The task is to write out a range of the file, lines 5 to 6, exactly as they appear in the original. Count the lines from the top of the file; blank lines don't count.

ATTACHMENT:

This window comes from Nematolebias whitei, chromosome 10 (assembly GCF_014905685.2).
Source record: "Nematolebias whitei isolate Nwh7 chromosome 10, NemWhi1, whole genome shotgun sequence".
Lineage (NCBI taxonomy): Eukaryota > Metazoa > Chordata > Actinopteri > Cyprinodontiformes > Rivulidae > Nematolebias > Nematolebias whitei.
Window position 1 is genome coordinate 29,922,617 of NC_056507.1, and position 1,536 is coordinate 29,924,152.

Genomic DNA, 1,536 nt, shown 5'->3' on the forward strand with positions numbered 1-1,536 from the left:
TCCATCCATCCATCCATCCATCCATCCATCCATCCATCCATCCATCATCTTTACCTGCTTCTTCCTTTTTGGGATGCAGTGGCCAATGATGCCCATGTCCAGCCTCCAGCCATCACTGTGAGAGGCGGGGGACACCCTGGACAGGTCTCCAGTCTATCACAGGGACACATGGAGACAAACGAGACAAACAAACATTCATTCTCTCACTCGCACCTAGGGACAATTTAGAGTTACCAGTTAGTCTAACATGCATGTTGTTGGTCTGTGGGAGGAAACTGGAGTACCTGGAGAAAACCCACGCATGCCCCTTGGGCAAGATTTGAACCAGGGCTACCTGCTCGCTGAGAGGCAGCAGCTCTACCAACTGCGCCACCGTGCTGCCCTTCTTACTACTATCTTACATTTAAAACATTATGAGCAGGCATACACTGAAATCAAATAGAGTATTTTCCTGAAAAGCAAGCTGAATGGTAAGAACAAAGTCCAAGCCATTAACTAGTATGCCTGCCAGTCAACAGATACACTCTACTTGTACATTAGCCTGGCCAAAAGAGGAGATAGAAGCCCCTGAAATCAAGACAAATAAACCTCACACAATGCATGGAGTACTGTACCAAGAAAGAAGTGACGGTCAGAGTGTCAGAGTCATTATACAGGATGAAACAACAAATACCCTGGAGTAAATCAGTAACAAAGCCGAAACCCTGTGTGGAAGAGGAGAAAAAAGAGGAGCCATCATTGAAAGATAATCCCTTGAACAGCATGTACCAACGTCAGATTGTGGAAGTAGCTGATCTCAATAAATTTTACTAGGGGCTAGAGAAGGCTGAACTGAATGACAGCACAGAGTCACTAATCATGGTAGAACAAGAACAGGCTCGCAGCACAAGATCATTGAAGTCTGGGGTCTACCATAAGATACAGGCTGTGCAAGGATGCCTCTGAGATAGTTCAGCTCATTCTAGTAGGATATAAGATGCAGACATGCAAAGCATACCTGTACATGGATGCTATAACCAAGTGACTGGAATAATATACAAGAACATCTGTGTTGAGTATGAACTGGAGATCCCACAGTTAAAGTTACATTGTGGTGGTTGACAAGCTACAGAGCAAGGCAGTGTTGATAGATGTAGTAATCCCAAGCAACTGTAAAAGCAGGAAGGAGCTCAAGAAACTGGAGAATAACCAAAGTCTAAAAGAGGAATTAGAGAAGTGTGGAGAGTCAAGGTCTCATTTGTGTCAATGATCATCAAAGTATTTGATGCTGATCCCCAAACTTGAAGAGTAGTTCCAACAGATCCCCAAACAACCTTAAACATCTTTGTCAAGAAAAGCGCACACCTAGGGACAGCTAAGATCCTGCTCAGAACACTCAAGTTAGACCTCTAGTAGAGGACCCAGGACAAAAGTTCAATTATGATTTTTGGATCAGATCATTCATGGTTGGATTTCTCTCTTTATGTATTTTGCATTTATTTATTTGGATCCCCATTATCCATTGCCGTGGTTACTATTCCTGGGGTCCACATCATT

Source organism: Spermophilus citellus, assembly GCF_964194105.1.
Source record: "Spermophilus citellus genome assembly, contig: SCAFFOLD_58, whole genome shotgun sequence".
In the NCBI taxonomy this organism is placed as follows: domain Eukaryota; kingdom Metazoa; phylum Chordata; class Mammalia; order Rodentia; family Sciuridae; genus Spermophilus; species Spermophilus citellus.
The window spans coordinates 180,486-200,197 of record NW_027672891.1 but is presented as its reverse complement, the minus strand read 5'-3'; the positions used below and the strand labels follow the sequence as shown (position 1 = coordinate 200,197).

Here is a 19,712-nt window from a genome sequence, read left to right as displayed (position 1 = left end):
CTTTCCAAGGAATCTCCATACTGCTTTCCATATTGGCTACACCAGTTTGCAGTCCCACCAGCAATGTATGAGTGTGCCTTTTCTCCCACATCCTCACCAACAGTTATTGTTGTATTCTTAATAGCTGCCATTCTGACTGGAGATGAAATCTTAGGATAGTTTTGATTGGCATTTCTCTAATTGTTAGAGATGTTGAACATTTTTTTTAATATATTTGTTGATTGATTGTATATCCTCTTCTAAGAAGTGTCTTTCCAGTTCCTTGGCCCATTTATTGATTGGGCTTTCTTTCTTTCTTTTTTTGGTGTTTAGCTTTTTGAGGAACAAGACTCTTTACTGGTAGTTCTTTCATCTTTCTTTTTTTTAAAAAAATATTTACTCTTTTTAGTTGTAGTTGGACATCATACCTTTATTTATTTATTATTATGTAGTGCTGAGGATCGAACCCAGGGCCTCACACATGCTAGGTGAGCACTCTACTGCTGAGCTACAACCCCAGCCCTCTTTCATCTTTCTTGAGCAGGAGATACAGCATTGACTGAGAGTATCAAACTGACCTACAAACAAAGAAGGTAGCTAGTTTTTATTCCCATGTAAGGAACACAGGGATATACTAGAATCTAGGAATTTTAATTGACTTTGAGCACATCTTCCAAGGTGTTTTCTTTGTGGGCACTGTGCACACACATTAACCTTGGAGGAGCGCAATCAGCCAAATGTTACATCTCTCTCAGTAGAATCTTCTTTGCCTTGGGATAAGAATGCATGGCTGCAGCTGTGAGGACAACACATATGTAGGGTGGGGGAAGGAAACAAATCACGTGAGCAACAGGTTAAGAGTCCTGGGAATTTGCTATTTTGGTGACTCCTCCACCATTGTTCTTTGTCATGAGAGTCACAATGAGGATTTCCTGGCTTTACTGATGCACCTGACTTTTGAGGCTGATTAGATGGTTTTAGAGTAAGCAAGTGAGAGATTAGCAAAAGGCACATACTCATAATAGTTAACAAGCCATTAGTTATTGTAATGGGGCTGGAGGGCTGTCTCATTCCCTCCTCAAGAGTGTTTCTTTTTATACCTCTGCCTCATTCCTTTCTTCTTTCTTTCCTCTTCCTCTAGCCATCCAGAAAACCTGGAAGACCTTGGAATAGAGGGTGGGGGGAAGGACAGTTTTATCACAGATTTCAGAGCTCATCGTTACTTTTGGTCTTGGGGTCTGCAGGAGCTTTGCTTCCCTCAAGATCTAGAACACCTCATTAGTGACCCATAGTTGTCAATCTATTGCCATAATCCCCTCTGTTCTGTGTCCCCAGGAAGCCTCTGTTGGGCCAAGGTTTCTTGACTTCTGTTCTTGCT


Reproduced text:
Genomic DNA, 1,536 nt, shown 5'->3' on the forward strand with positions numbered 1-1,536 from the left:
TCCATCCATCCATCCATCCATCCATCCATCCATCCATCCATCCATCATCTTTACCTGCTTCTTCCTTTTTGGGATGCAGTGGCCAATGATGCCCATGTCCAGCCTCCAGCCATCACTGTGAGAGGCGGGGGACACCCTGGACAGGTCTCCAGTCTATCACAGGGACACATGGAGACAAACGAGACAAACAAACATTCATTCTCTCACTCGCACCTAGGGACAATTTAGAGTTACCAGTTAGTCTAACATGCATGTTGTTGGTCTGTGGGAGGAAACTGGAGTACCTGGAGAAAACCCACGCATGCCCCTTGGGCAAGATTTGAACCAGGGCTACCTGCTCGCTGAGAGGCAGCAGCTCTACCAACTGCGCCACCGTGCTGCCCTTCTTACTACTATCTTACATTTAAAACATTATGAGCAGGCATACACTGAAATCAAATAGAGTATTTTCCTGAAAAGCAAGCTGAATGGTAAGAACAAAGTCCAAGCCATTAACTAGTATGCCTGCCAGTCAACAGATACACTCTACTTGTACATTAGCCTGGCCAAAAGAGGAGATAGAAGCCCCTGAAATCAAGACAAATAAACCTCACACAATGCATGGAGTACTGTACCAAGAAAGAAGTGACGGTCAGAGTGTCAGAGTCATTATACAGGATGAAACAACAAATACCCTGGAGTAAATCAGTAACAAAGCCGAAACCCTGTGTGGAAGAGGAGAAAAAAGAGGAGCCATCATTGAAAGATAATCCCTTGAACAGCATGTACCAACGTCAGATTGTGGAAGTAGCTGATCTCAATAAATTTTACTAGGGGCTAGAGAAGGCTGAACTGAATGACAGCACAGAGTCACTAATCATGGTAGAACAAGAACAGGCTCGCAGCACAAGATCATTGAAGTCTGGGGTCTACCATAAGATACAGGCTGTGCAAGGATGCCTCTGAGATAGTTCAGCTCATTCTAGTAGGATATAAGATGCAGACATGCAAAGCATACCTGTACATGGATGCTATAACCAAGTGACTGGAATAATATACAAGAACATCTGTGTTGAGTATGAACTGGAGATCCCACAGTTAAAGTTACATTGTGGTGGTTGACAAGCTACAGAGCAAGGCAGTGTTGATAGATGTAGTAATCCCAAGCAACTGTAAAAGCAGGAAGGAGCTCAAGAAACTGGAGAATAACCAAAGTCTAAAAGAGGAATTAGAGAAGTGTGGAGAGTCAAGGTCTCATTTGTGTCAATGATCATCAAAGTATTTGATGCTGATCCCCAAACTTGAAGAGTAGTTCCAACAGATCCCCAAACAACCTTAAACATCTTTGTCAAGAAAAGCGCACACCTAGGGACAGCTAAGATCCTGCTCAGAACACTCAAGTTAGACCTCTAGTAGAGGACCCAGGACAAAAGTTCAATTATGATTTTTGGATCAGATCATTCATGGTTGGATTTCTCTCTTTATGTATTTTGCATTTATTTATTTGGATCCCCATTATCCATTGCCGTGGTTACTATTCCTGGGGTCCACATCATT